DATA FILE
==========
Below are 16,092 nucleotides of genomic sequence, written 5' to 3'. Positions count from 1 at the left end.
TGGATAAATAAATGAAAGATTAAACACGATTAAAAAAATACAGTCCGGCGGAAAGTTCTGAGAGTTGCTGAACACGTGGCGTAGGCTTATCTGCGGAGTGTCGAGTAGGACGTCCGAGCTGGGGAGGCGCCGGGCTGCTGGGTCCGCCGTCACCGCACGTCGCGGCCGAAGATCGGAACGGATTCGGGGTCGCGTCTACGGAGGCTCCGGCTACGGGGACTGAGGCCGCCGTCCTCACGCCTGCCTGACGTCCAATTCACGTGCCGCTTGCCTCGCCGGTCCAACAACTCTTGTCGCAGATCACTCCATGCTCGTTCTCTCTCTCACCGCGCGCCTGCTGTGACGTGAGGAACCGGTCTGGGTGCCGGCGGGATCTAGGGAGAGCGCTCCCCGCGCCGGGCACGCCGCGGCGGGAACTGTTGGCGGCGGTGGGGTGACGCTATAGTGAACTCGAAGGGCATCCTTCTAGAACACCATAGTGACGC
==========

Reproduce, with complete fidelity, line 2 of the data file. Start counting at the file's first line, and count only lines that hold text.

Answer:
TGGATAAATAAATGAAAGATTAAACACGATTAAAAAAATACAGTCCGGCGGAAAGTTCTGAGAGTTGCTGAACACGTGGCGTAGGCTTATCTGCGGAGTGTCGAGTAGGACGTCCGAGCTGGGGAGGCGCCGGGCTGCTGGGTCCGCCGTCACCGCACGTCGCGGCCGAAGATCGGAACGGATTCGGGGTCGCGTCTACGGAGGCTCCGGCTACGGGGACTGAGGCCGCCGTCCTCACGCCTGCCTGACGTCCAATTCACGTGCCGCTTGCCTCGCCGGTCCAACAACTCTTGTCGCAGATCACTCCATGCTCGTTCTCTCTCTCACCGCGCGCCTGCTGTGACGTGAGGAACCGGTCTGGGTGCCGGCGGGATCTAGGGAGAGCGCTCCCCGCGCCGGGCACGCCGCGGCGGGAACTGTTGGCGGCGGTGGGGTGACGCTATAGTGAACTCGAAGGGCATCCTTCTAGAACACCATAGTGACGC